Which classic book do you wish had a sequel, and why?
In trying to brainstorm a list for this post, I was assaulted by the feeling that I have not read enough of the classics of world literature. Which classic book do I wish had a sequel? First off, which classic books have I actually liked? Well, let’s see.
- The Hobbit? Already has a sequel.
- The Three Musketeers? Ditto, and more than one.
- Anything from Shakespeare? No, he ends his stories properly, they don’t need to be continued.
- Kidnapped by Robert Louis Stevenson? Already has a sequel.
- Treasure Island? Hmm…one could argue that there is a story to be told in what happens to Long John Silver after he rows away, or that perhaps Jim Hawkins has another adventure when he is older. But I can’t imagine such stories being worthy of Treasure Island, which ends rightly without any clear hook for a new story of any significance.
- The Iliad? What is The Odyssey if not a sequel to that?
- To Kill a Mockingbird? It has lately received a sequel, the reception of which has been controversial, to say the least.
- Crime and Punishment? Again, Dostoyevsky ends it perfectly. A sequel would be pointless.
- The Adventures of Tom Sawyer? Twain already gave it a sequel, in Adventures of Huckleberry Finn.
Wait a moment. Let’s consider Huckleberry Finn again. I haven’t read it since childhood, but I do remember that the book ends with Jim recognized as a freed man, and left to make his own life. I like the book, and I like the character of Jim quite a bit. No doubt there is a worthwhile story to be told about his struggles to make a good life as a freed man in pre-Emancipation Proclamation America.
“Right is right, and wrong is wrong, and a body ain’t got no business doing wrong when he ain’t ignorant and knows better.”Mark Twain, Adventures of Huckleberry Finn
Where would Jim go? Would he remain in the South, with slavery still legal there, or would he try to make a new life in a Northern state? And where would he be when the Civil War breaks out? Would he enlist in the Union army? Would he try to avoid the conflict altogether? His story seems only beginning when Huckleberry Finn closes out his book. It would provide an excellent way for Mark Twain to confront the difficult lives of free blacks in America, through Jim’s own unflinching perspective, with no childlike filter to cover up the nastiness of racism.
Susanna Clarke’s Jonathan Strange & Mr. Norrell is already recognized as something of a modern classic. Set in an alternate Victorian England where magic and Faery are making their belated returns, it is a long, elegant, and at times wild novel. I loved it. Its ending was excellent and satisfying, and yet left me begging for a sequel.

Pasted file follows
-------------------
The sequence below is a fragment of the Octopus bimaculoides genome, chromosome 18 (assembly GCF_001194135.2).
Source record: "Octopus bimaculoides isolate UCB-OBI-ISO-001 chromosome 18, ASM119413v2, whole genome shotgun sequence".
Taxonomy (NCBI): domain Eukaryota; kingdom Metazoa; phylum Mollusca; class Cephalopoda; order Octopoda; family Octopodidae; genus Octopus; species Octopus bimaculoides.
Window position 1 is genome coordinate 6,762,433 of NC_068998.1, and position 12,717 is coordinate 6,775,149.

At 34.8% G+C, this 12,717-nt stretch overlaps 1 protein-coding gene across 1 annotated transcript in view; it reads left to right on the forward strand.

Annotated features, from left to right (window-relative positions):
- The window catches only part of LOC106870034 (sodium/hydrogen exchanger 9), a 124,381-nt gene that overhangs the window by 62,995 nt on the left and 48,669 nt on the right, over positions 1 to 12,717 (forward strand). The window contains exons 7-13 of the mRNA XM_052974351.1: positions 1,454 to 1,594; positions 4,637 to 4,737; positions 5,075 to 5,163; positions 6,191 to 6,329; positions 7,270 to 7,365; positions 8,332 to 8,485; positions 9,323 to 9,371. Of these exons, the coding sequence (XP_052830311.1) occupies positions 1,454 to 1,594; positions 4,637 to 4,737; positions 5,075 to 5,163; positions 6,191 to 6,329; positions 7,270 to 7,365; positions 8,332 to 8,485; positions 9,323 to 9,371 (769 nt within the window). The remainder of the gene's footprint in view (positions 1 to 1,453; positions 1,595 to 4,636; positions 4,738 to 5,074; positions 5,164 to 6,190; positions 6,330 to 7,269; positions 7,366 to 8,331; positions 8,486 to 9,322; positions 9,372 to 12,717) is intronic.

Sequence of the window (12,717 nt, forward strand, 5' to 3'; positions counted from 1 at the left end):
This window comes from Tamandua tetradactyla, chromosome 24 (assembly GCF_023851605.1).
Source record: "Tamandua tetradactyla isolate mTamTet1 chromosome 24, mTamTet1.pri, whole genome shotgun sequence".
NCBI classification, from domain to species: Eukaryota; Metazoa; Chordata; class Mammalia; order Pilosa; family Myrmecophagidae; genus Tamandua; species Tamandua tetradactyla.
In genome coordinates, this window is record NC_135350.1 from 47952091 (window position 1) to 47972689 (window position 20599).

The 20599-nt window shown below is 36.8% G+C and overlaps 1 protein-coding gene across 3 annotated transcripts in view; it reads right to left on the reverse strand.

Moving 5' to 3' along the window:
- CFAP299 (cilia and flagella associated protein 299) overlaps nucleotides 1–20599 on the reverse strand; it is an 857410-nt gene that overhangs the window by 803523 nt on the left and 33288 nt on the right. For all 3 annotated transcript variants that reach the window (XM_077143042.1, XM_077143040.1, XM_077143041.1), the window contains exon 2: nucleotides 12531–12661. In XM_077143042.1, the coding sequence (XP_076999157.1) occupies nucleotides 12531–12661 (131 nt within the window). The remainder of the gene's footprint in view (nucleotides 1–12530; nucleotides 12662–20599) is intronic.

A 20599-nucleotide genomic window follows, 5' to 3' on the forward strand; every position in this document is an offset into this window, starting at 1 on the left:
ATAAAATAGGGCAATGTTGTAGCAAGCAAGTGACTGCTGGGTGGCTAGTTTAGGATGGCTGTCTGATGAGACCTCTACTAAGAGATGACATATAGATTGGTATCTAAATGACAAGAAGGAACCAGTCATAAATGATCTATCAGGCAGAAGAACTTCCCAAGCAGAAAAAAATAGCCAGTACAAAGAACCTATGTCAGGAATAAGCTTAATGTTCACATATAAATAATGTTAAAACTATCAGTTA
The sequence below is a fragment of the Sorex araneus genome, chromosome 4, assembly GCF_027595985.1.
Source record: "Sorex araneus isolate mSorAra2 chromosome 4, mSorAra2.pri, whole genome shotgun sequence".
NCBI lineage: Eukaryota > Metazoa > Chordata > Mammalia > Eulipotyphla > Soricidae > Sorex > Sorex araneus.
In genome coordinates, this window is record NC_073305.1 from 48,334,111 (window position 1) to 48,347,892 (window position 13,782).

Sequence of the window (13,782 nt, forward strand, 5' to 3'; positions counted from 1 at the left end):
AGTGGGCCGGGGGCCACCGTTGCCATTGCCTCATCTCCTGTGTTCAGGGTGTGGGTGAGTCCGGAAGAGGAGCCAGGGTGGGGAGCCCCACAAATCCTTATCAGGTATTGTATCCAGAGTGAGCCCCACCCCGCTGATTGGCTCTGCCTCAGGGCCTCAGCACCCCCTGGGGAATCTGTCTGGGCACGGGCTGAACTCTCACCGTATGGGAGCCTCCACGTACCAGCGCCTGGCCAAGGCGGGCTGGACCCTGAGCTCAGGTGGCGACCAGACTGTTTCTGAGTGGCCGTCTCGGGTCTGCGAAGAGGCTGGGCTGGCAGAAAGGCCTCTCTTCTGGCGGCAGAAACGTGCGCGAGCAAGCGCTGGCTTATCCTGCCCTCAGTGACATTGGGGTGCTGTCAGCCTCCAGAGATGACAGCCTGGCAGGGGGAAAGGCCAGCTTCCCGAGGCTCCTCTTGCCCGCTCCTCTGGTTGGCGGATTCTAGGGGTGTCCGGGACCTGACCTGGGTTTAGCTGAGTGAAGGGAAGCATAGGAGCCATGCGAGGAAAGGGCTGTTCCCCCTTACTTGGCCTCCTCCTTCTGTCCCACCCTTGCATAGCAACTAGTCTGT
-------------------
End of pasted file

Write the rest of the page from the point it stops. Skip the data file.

*SPOILERS for the ending of Jonathan Strange & Mr. Norrell by Susanna Clarke*
The book ends with both magicians, Strange and Mr. Norrell, trapped in the magic tornado called the Darkness, which was the result of a curse that a malevolent Faery gentleman had put on Strange. The Darkness follows them everywhere, but also, it seems, makes it possible to travel to other worlds. The final page of the novel has Jonathan Strange bidding passionate farewell to his wife, Arabella. She wishes to go with him, but while he wants to be with her, he is unwilling to submit her to the possible dangers that lie in wait for him and Norrell. So he kisses her goodbye, promises to return to her once he and Norrell have found a way to lift the curse, and departs into the Darkness to explore new and magical worlds.
What an ending! And what a great hook for a potential sequel! Where does the Darkness take Strange and Norrell? What new worlds do they explore? What new magic do they learn? Such a quest would surely be filled with wonders. The two magicians would also change and grow throughout it; their character arcs, both individual and that of their relationship, are far from over at the end of the book. Clarke would have her work cut out for her in matching the success of her debut novel, but I do not think I am the only reader who would welcome her attempt.
What about you, dear reader? Would you be interested in a Mark Twain-penned story that told of Jim’s attempts to make a free life in slavery-ridden America?
Or perhaps, in a sequel to Susanna Clarke’s Jonathan Strange & Mr. Norrell?